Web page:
Skip to main content

There’s never been a better time to send a payload to space. Government agencies and companies are offering rides on sounding rockets, high-altitude balloons, suborbital spaceplanes, rockets bound for the International Space Station, and landers headed for the moon and Mars. How can researchers identify opportunities, win awards, and conduct successful flights? Jenn Gustetic, NASA director for early-stage innovation and partnerships, and Alan Stern, Associate Vice President for Southwest Research Institute’s space science and engineering division, offered advice during the 21 April ASCENDxWebinar: Maximizing Payload Success.

Here are seven key takeaways from the webinar.

  1. It’s never too early to consider flight demonstrations. “We encourage awardees as early as possible to think about flight demonstrations since they can accelerate their technology development efforts,” Gustetic says.
  1. Test like you fly and fly like you test. “Make your test program as authentic as possible to reproduce not just the environments, but all of the aspects of the actual flight operation,” Stern says. During Space Shuttle experiments, for example, Stern and his colleagues brought astronauts who would work with research payloads in orbit into their laboratory to practice using the equipment.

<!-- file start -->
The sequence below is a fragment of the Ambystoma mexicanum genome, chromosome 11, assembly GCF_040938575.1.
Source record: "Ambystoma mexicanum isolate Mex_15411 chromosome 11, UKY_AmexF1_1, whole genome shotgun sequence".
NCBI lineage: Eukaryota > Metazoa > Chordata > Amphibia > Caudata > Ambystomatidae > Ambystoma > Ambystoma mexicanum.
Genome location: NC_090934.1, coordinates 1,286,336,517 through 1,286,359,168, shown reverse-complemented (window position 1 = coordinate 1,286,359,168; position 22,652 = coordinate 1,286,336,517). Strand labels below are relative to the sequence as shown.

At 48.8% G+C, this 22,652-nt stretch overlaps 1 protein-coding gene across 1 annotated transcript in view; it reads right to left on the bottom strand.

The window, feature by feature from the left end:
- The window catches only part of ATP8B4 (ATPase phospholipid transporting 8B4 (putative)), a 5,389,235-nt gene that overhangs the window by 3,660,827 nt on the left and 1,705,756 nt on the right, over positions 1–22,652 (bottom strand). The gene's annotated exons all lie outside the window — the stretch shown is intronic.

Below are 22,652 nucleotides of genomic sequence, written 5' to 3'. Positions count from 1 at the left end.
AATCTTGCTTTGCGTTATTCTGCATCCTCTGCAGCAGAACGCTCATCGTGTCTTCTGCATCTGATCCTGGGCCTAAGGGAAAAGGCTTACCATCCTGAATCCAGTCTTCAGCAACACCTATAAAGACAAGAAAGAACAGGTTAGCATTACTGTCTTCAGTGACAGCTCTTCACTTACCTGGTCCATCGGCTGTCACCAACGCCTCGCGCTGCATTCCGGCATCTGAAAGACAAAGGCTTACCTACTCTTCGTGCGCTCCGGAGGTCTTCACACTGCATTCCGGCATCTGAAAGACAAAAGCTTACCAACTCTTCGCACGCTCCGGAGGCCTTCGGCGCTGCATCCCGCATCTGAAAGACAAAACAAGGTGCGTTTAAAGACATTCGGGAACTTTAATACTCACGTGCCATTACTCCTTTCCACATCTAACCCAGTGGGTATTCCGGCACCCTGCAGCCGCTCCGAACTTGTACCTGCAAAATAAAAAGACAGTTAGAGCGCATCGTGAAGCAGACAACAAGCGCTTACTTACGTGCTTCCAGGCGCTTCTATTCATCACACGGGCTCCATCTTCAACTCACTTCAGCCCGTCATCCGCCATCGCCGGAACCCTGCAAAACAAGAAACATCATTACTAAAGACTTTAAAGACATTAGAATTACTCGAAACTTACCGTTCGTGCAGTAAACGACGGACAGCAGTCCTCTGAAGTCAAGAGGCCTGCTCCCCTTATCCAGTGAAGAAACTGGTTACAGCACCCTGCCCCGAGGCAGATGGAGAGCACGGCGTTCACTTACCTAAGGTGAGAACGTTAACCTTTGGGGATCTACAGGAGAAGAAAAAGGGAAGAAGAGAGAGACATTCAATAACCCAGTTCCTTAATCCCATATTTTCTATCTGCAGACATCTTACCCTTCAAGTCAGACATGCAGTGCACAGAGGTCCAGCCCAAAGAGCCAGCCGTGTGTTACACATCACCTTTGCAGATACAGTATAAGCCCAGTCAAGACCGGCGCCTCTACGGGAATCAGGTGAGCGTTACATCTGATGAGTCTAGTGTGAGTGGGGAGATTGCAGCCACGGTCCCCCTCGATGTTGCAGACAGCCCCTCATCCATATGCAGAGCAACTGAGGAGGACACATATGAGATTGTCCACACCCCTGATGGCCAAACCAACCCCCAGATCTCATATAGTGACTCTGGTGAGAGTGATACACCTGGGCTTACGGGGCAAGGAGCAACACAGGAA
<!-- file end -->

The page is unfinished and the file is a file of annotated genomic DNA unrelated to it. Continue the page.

1. Spaceflight is a team sport. “It’s very important that you build a strong team and make sure that your team has all of the skill sets you need to carry the project out,” Stern said. “It’s also very important that you operate as a team with a single focus on success.”
  1. Pay attention to detail. “Spaceflight offers many failure modes in which you won’t achieve your objective,” Stern says. “The only way to succeed is to have a team that’s focused on every detail surrounding the mission.”
  1. Persistence required. NASA has dozens of challenges, prizes, grants, and other initiatives to help speed space technology development, but the process can still take a long time. “Many great ideas face death numerous times before they become breakthroughs,” Gustetic says. “It takes persistence and innovation to achieve ultimate impact.”
  1. Identify mentors. Students looking for mentors can find promising candidates by poking around the NASA Space Technology Research Grant website. Look for faculty and alumni from your university who received awards or fellowships in the past, Gustetic says.
  1. Study Small Business Innovation Research solicitations. “One of the richest documents that exists is the annual SBIR solicitation,” Gustetic says. “It’s almost like data mining. You can go back 10 years and look at how certain technologies are evolving and the ways in which small businesses and universities can help.”

To learn more about maximizing payload success, watch the replay at and join the conversation at ASCEND is the outcomes-focused, transdisciplinary event to accelerate the off-world future. We invite you to connect, debate, and help shape the future space economy through year-round virtual webinars, collaborative workshops, and comprehensive summits on current topics of interest.

[social_buttons facebook=”true” twitter=”true”]
Categories: Important NoticeNewsProjects

Leave a Reply